Euterpea: From Signals to Symphonies Using Haskell

Paul Hudak, Yale University

Haskell is a pure functional programming language, noted for features such as lazy evaluation, higher-order functions, a powerful type system (polymorphism, type classes, higher-order kinds), and computational abstractions (functors, monads, arrows). In this talk many of these features will be demonstrated in the context of computer music , both at the note level (representation, interpretation, algorithmic composition) and the signal level (audio processing, sound synthesis, instrument design). This will be a “show-by-example” talk - no knowledge of Haskell or music theory is assumed, but hopefully the examples will convey the general nature of Haskell and why it’s a great platform for computer music applications.

Speaker Biography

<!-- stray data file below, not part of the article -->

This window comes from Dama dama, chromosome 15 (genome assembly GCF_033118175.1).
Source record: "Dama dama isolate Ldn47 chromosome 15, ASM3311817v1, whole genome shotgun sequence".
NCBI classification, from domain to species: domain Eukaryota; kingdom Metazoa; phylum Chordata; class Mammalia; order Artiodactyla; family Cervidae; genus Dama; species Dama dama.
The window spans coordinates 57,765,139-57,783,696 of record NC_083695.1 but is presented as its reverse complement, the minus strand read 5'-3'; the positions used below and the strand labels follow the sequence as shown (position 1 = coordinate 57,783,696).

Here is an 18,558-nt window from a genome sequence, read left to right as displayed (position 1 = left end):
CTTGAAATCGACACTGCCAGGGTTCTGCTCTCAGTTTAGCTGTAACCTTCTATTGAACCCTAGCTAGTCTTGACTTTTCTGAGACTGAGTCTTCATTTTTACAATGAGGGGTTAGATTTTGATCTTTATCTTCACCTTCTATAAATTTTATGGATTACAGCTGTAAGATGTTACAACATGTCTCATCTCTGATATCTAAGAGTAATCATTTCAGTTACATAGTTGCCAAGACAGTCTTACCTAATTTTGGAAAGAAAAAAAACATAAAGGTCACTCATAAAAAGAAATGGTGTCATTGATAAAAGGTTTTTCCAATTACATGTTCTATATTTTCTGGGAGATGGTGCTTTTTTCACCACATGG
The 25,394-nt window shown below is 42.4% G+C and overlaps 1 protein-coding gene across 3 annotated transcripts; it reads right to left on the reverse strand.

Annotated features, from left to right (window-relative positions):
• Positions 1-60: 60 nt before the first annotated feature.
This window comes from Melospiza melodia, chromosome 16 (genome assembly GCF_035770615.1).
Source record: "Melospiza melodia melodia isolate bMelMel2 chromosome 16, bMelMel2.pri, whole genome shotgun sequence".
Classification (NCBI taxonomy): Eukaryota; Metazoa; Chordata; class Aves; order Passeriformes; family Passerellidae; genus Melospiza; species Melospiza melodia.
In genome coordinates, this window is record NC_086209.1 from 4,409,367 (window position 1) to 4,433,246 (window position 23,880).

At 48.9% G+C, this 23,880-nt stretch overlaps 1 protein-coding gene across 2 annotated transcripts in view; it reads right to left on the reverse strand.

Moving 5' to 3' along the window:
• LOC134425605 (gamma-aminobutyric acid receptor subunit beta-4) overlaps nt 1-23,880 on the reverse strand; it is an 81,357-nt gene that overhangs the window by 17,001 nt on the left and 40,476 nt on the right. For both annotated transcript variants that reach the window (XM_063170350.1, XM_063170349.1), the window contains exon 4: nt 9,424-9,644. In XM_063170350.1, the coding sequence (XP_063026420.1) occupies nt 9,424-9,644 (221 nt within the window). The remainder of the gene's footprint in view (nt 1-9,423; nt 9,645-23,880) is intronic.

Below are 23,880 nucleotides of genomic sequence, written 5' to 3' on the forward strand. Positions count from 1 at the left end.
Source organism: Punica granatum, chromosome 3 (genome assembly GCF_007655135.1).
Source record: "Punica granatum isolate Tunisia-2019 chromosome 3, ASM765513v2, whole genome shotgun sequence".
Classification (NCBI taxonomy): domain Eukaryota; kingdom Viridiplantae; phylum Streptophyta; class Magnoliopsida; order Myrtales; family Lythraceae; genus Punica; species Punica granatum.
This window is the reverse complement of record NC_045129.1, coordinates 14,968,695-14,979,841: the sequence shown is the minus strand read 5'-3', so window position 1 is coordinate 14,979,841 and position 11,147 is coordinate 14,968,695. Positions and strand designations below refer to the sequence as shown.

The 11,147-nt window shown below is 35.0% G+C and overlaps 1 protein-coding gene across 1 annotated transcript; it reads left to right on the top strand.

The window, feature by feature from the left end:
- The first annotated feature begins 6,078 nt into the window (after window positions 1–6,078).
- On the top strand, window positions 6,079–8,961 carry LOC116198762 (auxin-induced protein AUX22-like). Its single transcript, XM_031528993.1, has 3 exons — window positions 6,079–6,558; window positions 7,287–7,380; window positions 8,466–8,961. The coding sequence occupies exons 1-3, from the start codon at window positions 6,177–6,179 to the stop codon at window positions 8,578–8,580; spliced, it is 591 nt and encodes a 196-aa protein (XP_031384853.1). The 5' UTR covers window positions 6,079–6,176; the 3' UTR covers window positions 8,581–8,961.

Paul Hudak is a Professor in the Department of Computer Science at Yale University. He has been on the Yale faculty since 1982, and was Chairman from 1999-2005. He received a BE from Vanderbilt University in 1973, an MS from MIT in 1974, and a PhD from the University of Utah in 1982. Professor Hudak helped to organize and chair the Haskell Committee, was co-Editor of the first Haskell Report in 1988, and has written a popular Haskell textbook. He has been a leader in the design of domain specific languages (embedded in Haskell) for a diverse set of applications, with a focus most recently on computer music and audio processing. With two of his colleagues, he designed the new Computing and the Arts major at Yale in 2009. Hudak was Editor-in-Chief of the Journal of Functional Programming and a founding member of IFIP Working Group 2.8 on Functional Programming. Among his honors, Professor Hudak is an ACM Fellow, and is a recipient of an IBM Faculty Development Award and an NSF Presidential Young Investigator Award. In 2009 he was appointed Master of Saybrook College at Yale University.